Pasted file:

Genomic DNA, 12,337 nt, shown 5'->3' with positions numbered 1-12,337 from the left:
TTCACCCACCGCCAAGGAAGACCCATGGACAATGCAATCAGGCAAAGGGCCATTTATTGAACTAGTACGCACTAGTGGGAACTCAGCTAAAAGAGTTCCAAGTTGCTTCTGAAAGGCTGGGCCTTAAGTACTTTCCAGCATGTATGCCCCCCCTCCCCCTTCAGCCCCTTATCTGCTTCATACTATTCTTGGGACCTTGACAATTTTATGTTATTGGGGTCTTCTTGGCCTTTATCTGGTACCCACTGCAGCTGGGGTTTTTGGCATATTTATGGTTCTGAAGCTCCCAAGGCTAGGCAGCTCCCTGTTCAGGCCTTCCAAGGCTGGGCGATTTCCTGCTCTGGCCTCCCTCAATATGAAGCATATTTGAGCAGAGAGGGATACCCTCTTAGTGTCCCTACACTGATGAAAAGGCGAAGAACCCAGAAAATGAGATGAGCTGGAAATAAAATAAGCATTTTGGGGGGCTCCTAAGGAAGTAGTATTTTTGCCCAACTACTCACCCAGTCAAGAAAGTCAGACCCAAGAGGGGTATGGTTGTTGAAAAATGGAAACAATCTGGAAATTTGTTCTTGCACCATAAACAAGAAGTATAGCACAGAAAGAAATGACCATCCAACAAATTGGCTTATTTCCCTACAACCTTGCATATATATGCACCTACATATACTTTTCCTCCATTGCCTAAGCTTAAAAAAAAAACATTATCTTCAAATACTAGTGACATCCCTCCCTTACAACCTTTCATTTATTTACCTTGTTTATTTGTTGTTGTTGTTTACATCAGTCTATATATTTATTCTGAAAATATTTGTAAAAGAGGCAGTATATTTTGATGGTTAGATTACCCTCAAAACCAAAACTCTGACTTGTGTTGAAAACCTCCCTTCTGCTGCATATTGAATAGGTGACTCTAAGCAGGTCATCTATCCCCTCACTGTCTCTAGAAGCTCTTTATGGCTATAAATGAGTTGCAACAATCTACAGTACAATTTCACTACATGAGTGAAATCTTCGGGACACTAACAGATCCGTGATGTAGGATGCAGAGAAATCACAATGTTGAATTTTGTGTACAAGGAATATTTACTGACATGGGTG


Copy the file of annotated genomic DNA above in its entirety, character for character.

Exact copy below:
Genomic DNA, 12,337 nt, shown 5'->3' with positions numbered 1-12,337 from the left:
TTCACCCACCGCCAAGGAAGACCCATGGACAATGCAATCAGGCAAAGGGCCATTTATTGAACTAGTACGCACTAGTGGGAACTCAGCTAAAAGAGTTCCAAGTTGCTTCTGAAAGGCTGGGCCTTAAGTACTTTCCAGCATGTATGCCCCCCCTCCCCCTTCAGCCCCTTATCTGCTTCATACTATTCTTGGGACCTTGACAATTTTATGTTATTGGGGTCTTCTTGGCCTTTATCTGGTACCCACTGCAGCTGGGGTTTTTGGCATATTTATGGTTCTGAAGCTCCCAAGGCTAGGCAGCTCCCTGTTCAGGCCTTCCAAGGCTGGGCGATTTCCTGCTCTGGCCTCCCTCAATATGAAGCATATTTGAGCAGAGAGGGATACCCTCTTAGTGTCCCTACACTGATGAAAAGGCGAAGAACCCAGAAAATGAGATGAGCTGGAAATAAAATAAGCATTTTGGGGGGCTCCTAAGGAAGTAGTATTTTTGCCCAACTACTCACCCAGTCAAGAAAGTCAGACCCAAGAGGGGTATGGTTGTTGAAAAATGGAAACAATCTGGAAATTTGTTCTTGCACCATAAACAAGAAGTATAGCACAGAAAGAAATGACCATCCAACAAATTGGCTTATTTCCCTACAACCTTGCATATATATGCACCTACATATACTTTTCCTCCATTGCCTAAGCTTAAAAAAAAAACATTATCTTCAAATACTAGTGACATCCCTCCCTTACAACCTTTCATTTATTTACCTTGTTTATTTGTTGTTGTTGTTTACATCAGTCTATATATTTATTCTGAAAATATTTGTAAAAGAGGCAGTATATTTTGATGGTTAGATTACCCTCAAAACCAAAACTCTGACTTGTGTTGAAAACCTCCCTTCTGCTGCATATTGAATAGGTGACTCTAAGCAGGTCATCTATCCCCTCACTGTCTCTAGAAGCTCTTTATGGCTATAAATGAGTTGCAACAATCTACAGTACAATTTCACTACATGAGTGAAATCTTCGGGACACTAACAGATCCGTGATGTAGGATGCAGAGAAATCACAATGTTGAATTTTGTGTACAAGGAATATTTACTGACATGGGTG